Pali text, illustration and English translation of Dhammapada verse 112:
yo ca vassasataṃ jīve kusīto hīnavīriyo |
ekāhaṃ jīvitaṃ seyyo viriyamā rabhato daḷhaṃ || 112 ||
112. Though one should live a hundred years lazy, of little effort, yet better is life for a single day strongly making effort.
The Story of Venerable Sappadāsa
While residing at the Jetavana Monastery, the Buddha spoke this verse, with reference to Venerable Sappadāsa.
Once a monk was not feeling happy with the life of a monk; at the same time he felt that it would be improper and humiliating for him to return to the life of a householder. So he thought it would be better to die. So thinking this, on one occasion, he put his hand into a pot where there was a snake but the snake did not bite him. This was because in a past existence the snake was a slave and the monk was his master. Because of this incident the monk was known as Venerable Sappadāsa. On another occasion, Venerable Sappadāsa took a razor to cut his throat; but as he placed the razor on his throat he reflected on the purity of his morality practice throughout his life as a monk and his whole body was suffused with delightful satisfaction (pīti) and bliss (sukha). Then detaching himself from pīti, he directed his mind to the development of insight knowledge and soon attained arahatship, and he returned to the monastery.
On arrival at the monastery, other monks asked him where he had been and why he took the knife along with him. When he told them about his intention to take his life, they asked him why he did not do so. He answered, I originally intended to cut my throat with this knife, but I have now cut off all moral defilements with the knife of insight knowledge.” The monks did not believe him; so they went to the Buddha and asked, “Venerable Sir, this monk claims that he has attained arahatship as he was putting the knife to his throat to kill himself. Is it possible to attain arahatta magga within such a short time?” To them the Buddha said, “Monks! Yes, it is possible; for one who is zealous and strenuous in the practice of tranquillity and insight development, arahatship can be gained in an instant. As the monk walks in meditation, he can attain arahatship even before his raised foot touches the ground.”
Explanatory Translation (Verse 112)
kusīto hīnavīriyo yo ca vassasataṃ jīve
daḷhaṃ viriyaṃ ārabhato ekāhaṃ jīvitaṃ seyyo
kusīto [kusīta]: lazy; hīnavīryo [hīnavīrya]: without initiative, lethargic; yo: an individual; ca: if; vassasataṃ [vassasata]: hundred years; jīve: were to live; daḷhaṃ viriyaṃ [viriya]: full of effort; ārabhato [ārabhata]: who develops; ekāhaṃ jīvitaṃ [jīvita]: even one day’s life; seyyo [seyya]: is noble
A single day’s life of a wise person who is capable of strenuous effort, is nobler than even hundred years of life of an individual who is lazy, incapable of making an effort and is wanting in initiative.
Commentary and exegetical material (Verse 112)
viriyaṃ: effort; specifically spiritual effort. Closely allied with Paññā (wisdom) is Viriya (Perseverance). Here, Viriya does not mean physical strength though this is an asset, but mental vigour or strength of character, which is far superior. It is defined as the persistent effort to purify the mind. Firmly establishing himself in this virtue, the Bodhisatta develops viriya and makes it one of his prominent characteristics.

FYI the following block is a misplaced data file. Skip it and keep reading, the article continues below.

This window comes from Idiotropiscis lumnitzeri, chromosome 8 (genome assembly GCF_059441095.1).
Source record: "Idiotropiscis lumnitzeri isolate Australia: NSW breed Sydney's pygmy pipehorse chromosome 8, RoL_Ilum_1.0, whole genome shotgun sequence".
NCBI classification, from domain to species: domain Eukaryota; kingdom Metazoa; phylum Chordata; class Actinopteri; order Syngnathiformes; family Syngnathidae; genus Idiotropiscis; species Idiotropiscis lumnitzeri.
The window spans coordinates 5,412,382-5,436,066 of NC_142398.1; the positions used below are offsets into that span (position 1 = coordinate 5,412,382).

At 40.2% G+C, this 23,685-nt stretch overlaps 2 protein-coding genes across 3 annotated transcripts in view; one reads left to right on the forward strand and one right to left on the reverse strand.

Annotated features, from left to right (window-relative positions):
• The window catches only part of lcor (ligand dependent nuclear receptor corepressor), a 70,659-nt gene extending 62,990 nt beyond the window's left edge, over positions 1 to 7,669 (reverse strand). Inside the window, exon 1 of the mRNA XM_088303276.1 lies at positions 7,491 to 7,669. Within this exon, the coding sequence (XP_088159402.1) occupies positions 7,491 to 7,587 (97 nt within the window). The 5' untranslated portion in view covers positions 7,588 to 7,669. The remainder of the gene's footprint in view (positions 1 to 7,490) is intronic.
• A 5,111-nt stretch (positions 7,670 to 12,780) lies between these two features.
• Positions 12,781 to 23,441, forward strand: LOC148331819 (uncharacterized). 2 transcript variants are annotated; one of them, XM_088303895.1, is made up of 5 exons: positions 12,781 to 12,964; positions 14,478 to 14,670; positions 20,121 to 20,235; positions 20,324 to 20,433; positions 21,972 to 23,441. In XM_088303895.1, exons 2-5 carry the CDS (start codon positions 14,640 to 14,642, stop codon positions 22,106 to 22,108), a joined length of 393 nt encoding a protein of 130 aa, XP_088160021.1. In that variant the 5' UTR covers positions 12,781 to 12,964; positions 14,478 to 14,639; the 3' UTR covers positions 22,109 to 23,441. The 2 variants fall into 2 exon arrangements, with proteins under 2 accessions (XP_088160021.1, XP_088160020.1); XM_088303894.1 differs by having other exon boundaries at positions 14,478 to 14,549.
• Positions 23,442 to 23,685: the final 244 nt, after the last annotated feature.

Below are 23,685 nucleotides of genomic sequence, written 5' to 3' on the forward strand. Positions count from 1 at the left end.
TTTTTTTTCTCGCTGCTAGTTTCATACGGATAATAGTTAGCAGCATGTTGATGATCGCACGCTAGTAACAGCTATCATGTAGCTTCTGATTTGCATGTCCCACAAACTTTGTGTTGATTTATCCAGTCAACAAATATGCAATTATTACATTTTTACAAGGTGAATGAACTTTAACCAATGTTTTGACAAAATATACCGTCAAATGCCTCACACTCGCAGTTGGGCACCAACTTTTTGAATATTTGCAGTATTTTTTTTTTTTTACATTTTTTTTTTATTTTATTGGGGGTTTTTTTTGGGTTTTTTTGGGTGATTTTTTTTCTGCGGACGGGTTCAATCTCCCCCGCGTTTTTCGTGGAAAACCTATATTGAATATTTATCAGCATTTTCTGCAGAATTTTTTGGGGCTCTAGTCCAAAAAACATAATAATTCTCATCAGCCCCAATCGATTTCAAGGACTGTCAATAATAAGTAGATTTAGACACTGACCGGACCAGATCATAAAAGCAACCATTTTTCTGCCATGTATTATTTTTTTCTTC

The Viriya of a Bodhisatta is clearly depicted in the Mahājanaka Jātaka. Shipwrecked in the open sea for seven days he struggled on without once giving up hope until he was finally rescued. Failures he views as steps to success, opposition causes him to double his exertion, dangers increase his courage. Cutting his way through difficulties, which impair the enthusiasm of the feeble, surmounting obstacles, which dishearten the ordinary, he looks straight towards his goal. Nor does he ever stop until his goal is reached. To Māra who advised the Bodhisatta to abandon his quest, he said, “Death, in battle with passions seems to me more honourable than a life of defeat.” Just as his wisdom is always directed to the service of others, so also is his fund of energy. Instead of confining it to the narrow course leading to the realization of personal ends, he directs it into the open channel of activities that tend to universal happiness. Ceaselessly and untiringly he works for others, expecting no remuneration in return or reward. He is ever ready to serve others to the best of his ability.
In certain respects, Viriya plays an even greater part than Paññā in the achievement of the goal. In one who treads the noble eight-fold path, right effort (sammā vāyāma or viriya) prevents the arising of evil states, removes those which have arisen, cultivates good states, and maintains and develops those good states which have already arisen. It serves as one of the seven factors of enlightenment (viriya sambojjhanga). It is one of the four means of accomplishment (viriyiddhipāda). It is viriya that performs the function of the four modes of right endeavour (sammappadhāna). It is one of the five powers (viriya bala) and one of the five controlling faculties (viriyindriya).
Viriya therefore may be regarded as an officer that performs nine functions. It is this persistent effort to develop the mind that serves as a powerful hand to achieve all ends.